The More-with-Less Economy poses challenges for 20th Century producers. For example, having low costs is table stakes, and restored pricing power will be the exception to the rule. Innovation (he cited Doblin extensively—for more, see Innovation and Interaction) will be required to thrive because it is a way to achieve widespread change. Returning to the insurance policy above, many corporations labor under business processes that are bloated with administrative cost (health care, anyone?): ten minutes of work that requires 24 days (say, that’s 34,550 minutes for administration and 10 minutes for the actual work!). Therefore, new entrants have a lot of room to deliver for much less. It’s an understatement that executives need to manage differently now: we are at an inflection point. They must focus on cross-boundary reengineering, across departments and outside the enterprise.

Another group of drivers for imminent discontinuous change will spring from the 3 billion people that comprise the emerging consumer markets in Asia. Already, Asia has burgeoning pockets of consumerism, and these will accelerate over time. Work crosses boundaries with less friction all the time, and new capabilities are emerging every day. These capabilities will give astute companies the opportunity to reorganize themselves.

Innovation at the Business Model Level

Will executives have the appetite for radical operating change? Jim gave us an example of SwissAir, which couldn’t see its unique assets and opportunity to innovate at the business model level by focusing on passenger and crew experiences. They went bankrupt and ended up re-launching as Swiss, which is now largely owned by Lufthansa. Business model innovation must focus on strong value propositions for customers who leverage information transparency in the “More-with-Less Economy.” Although ideas are important in a value proposition, Jim strongly feels that execution is what gives a business sustainability. He presented a “differentiation value curve” (from least to most differentiation): price > speed > quality > service > customization > variety > innovation.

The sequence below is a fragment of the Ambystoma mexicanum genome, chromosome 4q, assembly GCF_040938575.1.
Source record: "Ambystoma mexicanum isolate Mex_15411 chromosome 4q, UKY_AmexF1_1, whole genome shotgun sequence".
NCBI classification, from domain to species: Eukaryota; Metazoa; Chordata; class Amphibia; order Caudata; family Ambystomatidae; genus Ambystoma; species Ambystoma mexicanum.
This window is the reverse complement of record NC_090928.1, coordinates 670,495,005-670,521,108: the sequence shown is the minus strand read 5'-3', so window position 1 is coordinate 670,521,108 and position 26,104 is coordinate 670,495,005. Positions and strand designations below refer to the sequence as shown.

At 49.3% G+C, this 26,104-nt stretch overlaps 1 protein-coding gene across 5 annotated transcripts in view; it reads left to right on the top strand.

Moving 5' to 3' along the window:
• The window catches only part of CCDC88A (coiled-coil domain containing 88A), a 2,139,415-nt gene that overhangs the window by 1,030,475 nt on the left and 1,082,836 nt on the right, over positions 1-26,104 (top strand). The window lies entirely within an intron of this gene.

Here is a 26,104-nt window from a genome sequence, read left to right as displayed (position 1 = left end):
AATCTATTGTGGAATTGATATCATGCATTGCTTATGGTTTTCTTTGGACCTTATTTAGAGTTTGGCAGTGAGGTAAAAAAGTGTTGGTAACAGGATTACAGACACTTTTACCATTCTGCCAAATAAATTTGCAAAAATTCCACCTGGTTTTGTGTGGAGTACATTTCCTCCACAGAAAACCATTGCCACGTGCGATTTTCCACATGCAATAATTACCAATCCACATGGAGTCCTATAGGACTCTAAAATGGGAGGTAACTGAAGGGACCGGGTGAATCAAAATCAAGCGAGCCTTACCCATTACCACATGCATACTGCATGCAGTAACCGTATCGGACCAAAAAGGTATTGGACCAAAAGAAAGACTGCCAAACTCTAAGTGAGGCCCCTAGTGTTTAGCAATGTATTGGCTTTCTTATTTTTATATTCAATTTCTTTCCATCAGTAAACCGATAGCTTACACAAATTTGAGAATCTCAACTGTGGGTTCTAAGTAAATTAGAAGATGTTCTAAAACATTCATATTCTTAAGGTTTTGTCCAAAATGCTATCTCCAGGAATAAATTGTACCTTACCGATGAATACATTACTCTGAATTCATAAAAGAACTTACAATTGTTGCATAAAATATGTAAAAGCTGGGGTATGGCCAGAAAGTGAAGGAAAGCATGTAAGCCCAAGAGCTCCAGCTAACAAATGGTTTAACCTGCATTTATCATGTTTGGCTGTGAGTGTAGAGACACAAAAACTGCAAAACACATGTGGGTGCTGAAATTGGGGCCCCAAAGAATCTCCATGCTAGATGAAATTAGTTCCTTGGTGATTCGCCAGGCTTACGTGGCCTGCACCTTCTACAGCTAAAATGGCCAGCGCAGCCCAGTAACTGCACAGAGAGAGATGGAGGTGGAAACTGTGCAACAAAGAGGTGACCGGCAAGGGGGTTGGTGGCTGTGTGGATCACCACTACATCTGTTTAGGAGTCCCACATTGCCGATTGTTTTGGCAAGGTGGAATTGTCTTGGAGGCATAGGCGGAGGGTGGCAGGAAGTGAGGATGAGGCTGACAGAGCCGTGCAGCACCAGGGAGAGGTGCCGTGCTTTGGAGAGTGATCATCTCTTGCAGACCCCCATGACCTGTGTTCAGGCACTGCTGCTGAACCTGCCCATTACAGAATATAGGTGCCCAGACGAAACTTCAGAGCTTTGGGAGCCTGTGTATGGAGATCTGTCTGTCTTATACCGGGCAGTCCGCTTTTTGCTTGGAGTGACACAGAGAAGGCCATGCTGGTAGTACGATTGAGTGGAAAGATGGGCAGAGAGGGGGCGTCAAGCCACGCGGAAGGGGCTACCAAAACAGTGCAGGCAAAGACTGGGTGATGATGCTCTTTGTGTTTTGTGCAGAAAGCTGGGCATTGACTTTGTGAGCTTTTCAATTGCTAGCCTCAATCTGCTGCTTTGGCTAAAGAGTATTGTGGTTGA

Here are some examples of innovative business models:

  • Lean—The Minute Clinic‘s operating principle is leanness. Employing mostly R.N.s at locations within (mostly) pharmacies, they diagnose common illnesses right away, and prescriptions are filled immediately. Their tag line gets to the point: “You’re sick. We’re quick.”
  • Value beyond the productBass Pro Shops pampers their customers to an amazing degree.. and customers reward them by paying top dollar.
  • Leverage processes and technologyZip Car‘s value proposition is offering automobiles as a service. They enable, in effect, shared car ownership in a seamless fashion. Members reserve cars via the Internet, and everything is in the package at a reasonable price. It’s another example of “appealing to a higher value” (below) as Zipcar talks about “liberating” city dwellers from the costly car ownership model. Check out their comparison calculator.